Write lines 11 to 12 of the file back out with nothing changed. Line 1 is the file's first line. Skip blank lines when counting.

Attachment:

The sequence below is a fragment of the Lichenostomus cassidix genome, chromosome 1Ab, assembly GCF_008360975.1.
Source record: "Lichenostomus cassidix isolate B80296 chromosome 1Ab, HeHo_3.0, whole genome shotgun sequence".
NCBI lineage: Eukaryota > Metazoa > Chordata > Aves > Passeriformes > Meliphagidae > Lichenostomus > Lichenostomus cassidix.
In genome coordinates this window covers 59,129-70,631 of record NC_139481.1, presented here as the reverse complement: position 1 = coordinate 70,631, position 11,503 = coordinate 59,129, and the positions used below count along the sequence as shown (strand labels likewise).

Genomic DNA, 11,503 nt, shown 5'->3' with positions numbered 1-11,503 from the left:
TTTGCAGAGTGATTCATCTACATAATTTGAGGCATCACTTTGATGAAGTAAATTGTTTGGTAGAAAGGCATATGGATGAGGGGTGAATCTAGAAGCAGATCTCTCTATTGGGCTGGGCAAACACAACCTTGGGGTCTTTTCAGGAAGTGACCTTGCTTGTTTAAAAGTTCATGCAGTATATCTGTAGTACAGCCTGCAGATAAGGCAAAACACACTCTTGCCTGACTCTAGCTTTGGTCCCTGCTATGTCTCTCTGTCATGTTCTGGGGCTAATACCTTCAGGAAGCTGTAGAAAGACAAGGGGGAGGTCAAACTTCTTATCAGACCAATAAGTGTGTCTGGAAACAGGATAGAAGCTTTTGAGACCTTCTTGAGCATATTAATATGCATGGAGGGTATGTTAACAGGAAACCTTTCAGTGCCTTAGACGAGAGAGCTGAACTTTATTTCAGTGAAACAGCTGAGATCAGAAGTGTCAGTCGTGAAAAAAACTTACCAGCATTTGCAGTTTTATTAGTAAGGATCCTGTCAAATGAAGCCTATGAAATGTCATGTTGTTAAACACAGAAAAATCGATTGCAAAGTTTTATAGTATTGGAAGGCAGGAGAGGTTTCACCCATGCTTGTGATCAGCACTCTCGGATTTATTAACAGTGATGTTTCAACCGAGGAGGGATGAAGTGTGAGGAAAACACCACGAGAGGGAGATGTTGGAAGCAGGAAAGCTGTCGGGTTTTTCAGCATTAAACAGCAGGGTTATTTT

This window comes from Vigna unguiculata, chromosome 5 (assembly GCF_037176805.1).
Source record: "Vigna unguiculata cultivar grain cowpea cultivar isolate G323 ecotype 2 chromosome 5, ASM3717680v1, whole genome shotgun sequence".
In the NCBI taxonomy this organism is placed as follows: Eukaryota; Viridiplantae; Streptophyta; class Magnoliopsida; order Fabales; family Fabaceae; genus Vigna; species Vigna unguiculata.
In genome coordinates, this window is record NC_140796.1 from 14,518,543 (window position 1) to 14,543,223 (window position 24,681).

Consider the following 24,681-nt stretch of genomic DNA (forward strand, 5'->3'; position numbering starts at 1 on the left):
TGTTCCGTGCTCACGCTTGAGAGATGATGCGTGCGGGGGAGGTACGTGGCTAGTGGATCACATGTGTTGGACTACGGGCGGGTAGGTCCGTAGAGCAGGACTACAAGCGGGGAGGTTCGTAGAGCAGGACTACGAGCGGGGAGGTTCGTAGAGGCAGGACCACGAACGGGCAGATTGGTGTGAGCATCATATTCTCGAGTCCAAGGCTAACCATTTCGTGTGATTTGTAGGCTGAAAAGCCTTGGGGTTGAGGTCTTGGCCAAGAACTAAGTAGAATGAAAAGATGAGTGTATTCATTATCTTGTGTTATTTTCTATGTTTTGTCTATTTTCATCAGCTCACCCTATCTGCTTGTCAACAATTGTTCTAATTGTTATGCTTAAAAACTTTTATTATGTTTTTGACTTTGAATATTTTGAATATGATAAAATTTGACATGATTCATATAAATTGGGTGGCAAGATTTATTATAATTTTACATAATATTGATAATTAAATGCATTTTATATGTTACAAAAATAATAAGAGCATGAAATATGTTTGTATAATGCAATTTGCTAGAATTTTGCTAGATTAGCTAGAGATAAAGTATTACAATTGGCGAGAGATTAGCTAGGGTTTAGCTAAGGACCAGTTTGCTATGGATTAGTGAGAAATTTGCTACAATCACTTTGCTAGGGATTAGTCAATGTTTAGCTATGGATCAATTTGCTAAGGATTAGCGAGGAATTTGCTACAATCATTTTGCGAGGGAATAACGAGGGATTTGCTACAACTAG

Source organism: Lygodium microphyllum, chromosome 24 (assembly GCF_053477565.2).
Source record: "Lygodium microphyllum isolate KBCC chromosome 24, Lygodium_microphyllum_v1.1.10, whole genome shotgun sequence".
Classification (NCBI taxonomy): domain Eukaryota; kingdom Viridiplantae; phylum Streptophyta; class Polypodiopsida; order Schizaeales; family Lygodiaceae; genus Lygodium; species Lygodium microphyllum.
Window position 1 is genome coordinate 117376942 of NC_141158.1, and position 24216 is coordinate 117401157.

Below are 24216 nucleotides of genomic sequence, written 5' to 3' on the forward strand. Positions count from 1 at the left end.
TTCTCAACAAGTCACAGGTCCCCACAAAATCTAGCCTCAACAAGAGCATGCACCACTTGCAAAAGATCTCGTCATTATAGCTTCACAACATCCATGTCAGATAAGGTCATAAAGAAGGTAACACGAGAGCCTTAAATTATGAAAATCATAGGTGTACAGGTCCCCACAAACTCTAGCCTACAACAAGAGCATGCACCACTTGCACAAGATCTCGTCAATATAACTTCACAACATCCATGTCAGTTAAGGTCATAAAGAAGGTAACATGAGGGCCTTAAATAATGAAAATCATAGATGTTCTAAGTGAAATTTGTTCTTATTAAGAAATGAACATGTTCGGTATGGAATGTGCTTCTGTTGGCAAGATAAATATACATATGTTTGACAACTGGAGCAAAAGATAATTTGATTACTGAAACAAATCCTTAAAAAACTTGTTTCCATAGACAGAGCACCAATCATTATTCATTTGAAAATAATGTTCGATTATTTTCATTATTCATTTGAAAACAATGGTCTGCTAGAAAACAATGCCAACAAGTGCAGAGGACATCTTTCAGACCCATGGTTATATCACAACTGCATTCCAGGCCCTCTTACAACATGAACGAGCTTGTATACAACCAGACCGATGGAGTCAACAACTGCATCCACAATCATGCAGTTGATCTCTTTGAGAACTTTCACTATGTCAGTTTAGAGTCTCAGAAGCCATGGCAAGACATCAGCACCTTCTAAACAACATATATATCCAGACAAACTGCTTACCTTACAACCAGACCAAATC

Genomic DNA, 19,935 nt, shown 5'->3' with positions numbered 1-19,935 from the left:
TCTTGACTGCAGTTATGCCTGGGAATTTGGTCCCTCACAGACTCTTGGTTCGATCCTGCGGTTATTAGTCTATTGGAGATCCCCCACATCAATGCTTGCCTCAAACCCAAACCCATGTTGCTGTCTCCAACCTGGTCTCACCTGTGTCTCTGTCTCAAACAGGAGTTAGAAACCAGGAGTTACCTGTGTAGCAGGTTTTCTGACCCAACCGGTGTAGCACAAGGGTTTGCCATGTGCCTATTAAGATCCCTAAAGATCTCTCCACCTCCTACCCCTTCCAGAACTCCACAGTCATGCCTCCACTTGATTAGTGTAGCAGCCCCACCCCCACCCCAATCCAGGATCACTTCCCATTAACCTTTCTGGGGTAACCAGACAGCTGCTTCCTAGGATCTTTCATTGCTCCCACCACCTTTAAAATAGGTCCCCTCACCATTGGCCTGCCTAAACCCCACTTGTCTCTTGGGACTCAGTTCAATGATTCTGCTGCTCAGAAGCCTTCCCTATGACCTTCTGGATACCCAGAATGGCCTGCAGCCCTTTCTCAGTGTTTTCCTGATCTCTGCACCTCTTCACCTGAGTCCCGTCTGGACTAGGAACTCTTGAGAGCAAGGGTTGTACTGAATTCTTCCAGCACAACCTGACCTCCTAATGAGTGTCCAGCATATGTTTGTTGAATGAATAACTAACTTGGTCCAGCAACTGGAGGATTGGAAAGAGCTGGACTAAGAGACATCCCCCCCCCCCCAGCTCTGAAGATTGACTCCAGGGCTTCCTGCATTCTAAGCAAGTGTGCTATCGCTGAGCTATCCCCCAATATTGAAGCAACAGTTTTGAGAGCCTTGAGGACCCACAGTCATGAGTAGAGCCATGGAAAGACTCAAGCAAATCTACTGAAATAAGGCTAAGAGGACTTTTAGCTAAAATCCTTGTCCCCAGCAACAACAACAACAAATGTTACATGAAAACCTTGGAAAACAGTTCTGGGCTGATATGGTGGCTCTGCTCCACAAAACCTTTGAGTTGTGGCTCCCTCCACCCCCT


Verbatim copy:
Consider the following 24,681-nt stretch of genomic DNA (forward strand, 5'->3'; position numbering starts at 1 on the left):
TGTTCCGTGCTCACGCTTGAGAGATGATGCGTGCGGGGGAGGTACGTGGCTAGTGGATCACATGTGTTGGACTACGGGCGGGTAGGTCCGTAGAGCAGGACTACAAGCGGGGAGGTTCGTAGAGCAGGACTACGAGCGGGGAGGTTCGTAGAGGCAGGACCACGAACGGGCAGATTGGTGTGAGCATCATATTCTCGAGTCCAAGGCTAACCATTTCGTGTGATTTGTAGGCTGAAAAGCCTTGGGGTTGAGGTCTTGGCCAAGAACTAAGTAGAATGAAAAGATGAGTGTATTCATTATCTTGTGTTATTTTCTATGTTTTGTCTATTTTCATCAGCTCACCCTATCTGCTTGTCAACAATTGTTCTAATTGTTATGCTTAAAAACTTTTATTATGTTTTTGACTTTGAATATTTTGAATATGATAAAATTTGACATGATTCATATAAATTGGGTGGCAAGATTTATTATAATTTTACATAATATTGATAATTAAATGCATTTTATATGTTACAAAAATAATAAGAGCATGAAATATGTTTGTATAATGCAATTTGCTAGAATTTTGCTAGATTAGCTAGAGATAAAGTATTACAATTGGCGAGAGATTAGCTAGGGTTTAGCTAAGGACCAGTTTGCTATGGATTAGTGAGAAATTTGCTACAATCACTTTGCTAGGGATTAGTCAATGTTTAGCTATGGATCAATTTGCTAAGGATTAGCGAGGAATTTGCTACAATCATTTTGCGAGGGAATAACGAGGGATTTGCTACAACTAG